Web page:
Announcing The Lego Flow Game

I have just published a page for the Lego Flow Game – a new game that I have co-created with Dr. Sallyann Freudenberg. Its based on an ‘experiment’ I originally ran in 2010 at the SPA conference. Then I used an exercise of matching, solving and checking equations to explore and experience workflow with different types of processes and policies. While this worked in terms of having a game that consisted of knowledge work, it turned out to be painfully tedious and hard work, which detracted from the main learning objectives. Sal was in the audience that day, and took the concept and evolved it by swapping in Lego building instead of the mathematics. We’ve run the updated version a few time over the last 6 months or so, and made some tweaks to the rules and timings, and we’re pretty happy with the latest version – hence publishing it.

The most recent outing was at the Kanban Coaching Exchange in London last week. It was pretty chaotic with around 50 people attending in a relatively small space, and only 3 full kits – we need to stock up on staplers! That meant that there were lots of observers – if you were there, we thank you for your patience. It didn’t help that we were also missing the right cable to connect a laptop to the TV in the room, so we had to explain the exercise without any supporting slides, and I had to show the end-result Cumulative Flow Diagrams by holding my laptop over my head. Given all that, there seemed to be high energy, good discussion and overall the feedback seemed positive. If we can run the exercise successfully in that environment, then it’ll probably work in most situations!

You can find the full instructions on the main page – please let us know if anything isn’t clear. You’ll also find the slides and spreadsheet to go with the exercise there. There are some photographs from the Kanban Coaching Exchange session on the event page and I’ll add any others that I come across here as well.

Here are the final spreadsheets for the 3 teams. I’ll briefly describe what I interpret from one of them (team 1).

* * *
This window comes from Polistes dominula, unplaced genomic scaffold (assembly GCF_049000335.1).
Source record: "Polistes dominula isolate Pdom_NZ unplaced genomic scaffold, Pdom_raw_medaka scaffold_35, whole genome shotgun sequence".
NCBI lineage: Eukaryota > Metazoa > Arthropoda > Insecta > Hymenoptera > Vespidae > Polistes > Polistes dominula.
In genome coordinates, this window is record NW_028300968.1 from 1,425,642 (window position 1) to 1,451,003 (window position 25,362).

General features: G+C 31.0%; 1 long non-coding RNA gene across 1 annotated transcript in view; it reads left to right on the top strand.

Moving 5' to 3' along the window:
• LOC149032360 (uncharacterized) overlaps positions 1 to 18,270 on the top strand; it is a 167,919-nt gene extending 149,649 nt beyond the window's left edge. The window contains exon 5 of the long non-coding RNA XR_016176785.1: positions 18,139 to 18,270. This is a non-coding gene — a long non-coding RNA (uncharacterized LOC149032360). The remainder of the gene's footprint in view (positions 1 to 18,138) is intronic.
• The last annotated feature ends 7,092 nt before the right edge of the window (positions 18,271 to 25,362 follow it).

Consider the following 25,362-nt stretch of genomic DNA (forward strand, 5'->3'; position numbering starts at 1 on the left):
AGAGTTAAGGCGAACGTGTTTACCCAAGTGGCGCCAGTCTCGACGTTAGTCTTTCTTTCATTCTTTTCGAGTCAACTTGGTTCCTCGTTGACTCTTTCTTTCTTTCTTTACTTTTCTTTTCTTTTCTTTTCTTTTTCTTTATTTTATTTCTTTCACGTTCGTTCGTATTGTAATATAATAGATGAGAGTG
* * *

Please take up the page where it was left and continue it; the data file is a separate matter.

Round 1 is a ‘waterfall-like’ process, or batch and stage. In other words, the work flows through the process in a single batch, one stage at a time. You can see the work build up in the Analysis stage until all 5 are complete, and then moved together into Supply stage, and then Build, where the team ran out of time. Thus no items were completed. The debrief of this round mentioned that the person working felt very pressured, while everyone else was very relaxed. Waterfall is great if you’re not the critical path – and you don’t care about getting anything done!

Team 1 Batch CFD

Round 2 is a ‘scrum-like’ process, or time-boxed, with 3 x 2 minute ‘Sprints’. The time-boxes themselves are not obvious from the CFD, but its clear that there is some more flow, even if it is fairly ragged. One item is completed in the the first time-box, but the team estimated, and started four items. However, they must have learned from this, because they didn’t start anymore work in the second time-box (between minutes 2:00 ad 4:00) and they completed one more item on this time-box. For the final time-box, they decided to start one more item, and complete 2 more. If they had seen the data and the graph (I didn’t show anything until the end) they might have realised that it probably wasn’t worth starting anything in the final time-box either. Four items were completed in total. You can also start to see some predictability at the end as the built in retrospective cadence generated learning and improvement in how much work the team took on. The debrief discussed how this round tends to feel fairly chaotic with strong focus, punctuated by the retrospectives.

Team 1 Timebox CFD

Round 3 is a ‘kanban-like’ process, or purely flow-based with WIP limits. The flow is much smoother this time, and the WIP limit of 1 in each stage is clear. The slope of the graph is also fairly smooth, and its would probably be fairly easy to predict the future performance of the team. Five items were completed at almost one per minute. The debrief discussed how this round tends to be more relaxed, with a more gently hum of activity.

Team 1 Flow CFD

I hope this is useful in getting a feel for how the game works, and making it possible to run the game yourself. Please try it for yourself and let us know how you get on. In particular Sal and I would love to hear about modifications you make, or what other policies you experiment with.

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3 comments on “Announcing The Lego Flow Game

  1. Pingback: Announcing The Lego Flow Game - The Agile Product Report

  2. Hi Karl, this looks great, thanks! I think it is a good way to simulate knowledge work. Made me order advent calendars in Spring, yay :)
    One question – did you ever try to run this without defining the process from the beginning, i.e. letting it emerge? I could imagine a variant of this as just giving them the stuff and the task at hand and let them figure it out themselves (gentle nudging them into the right direction if needed ;)
    Cheers! Susanne

    • Hi Susanne

      I’ve not tried this. Sounds like something that would be interesting to try. If you do, please post back here what happens!

      Karl

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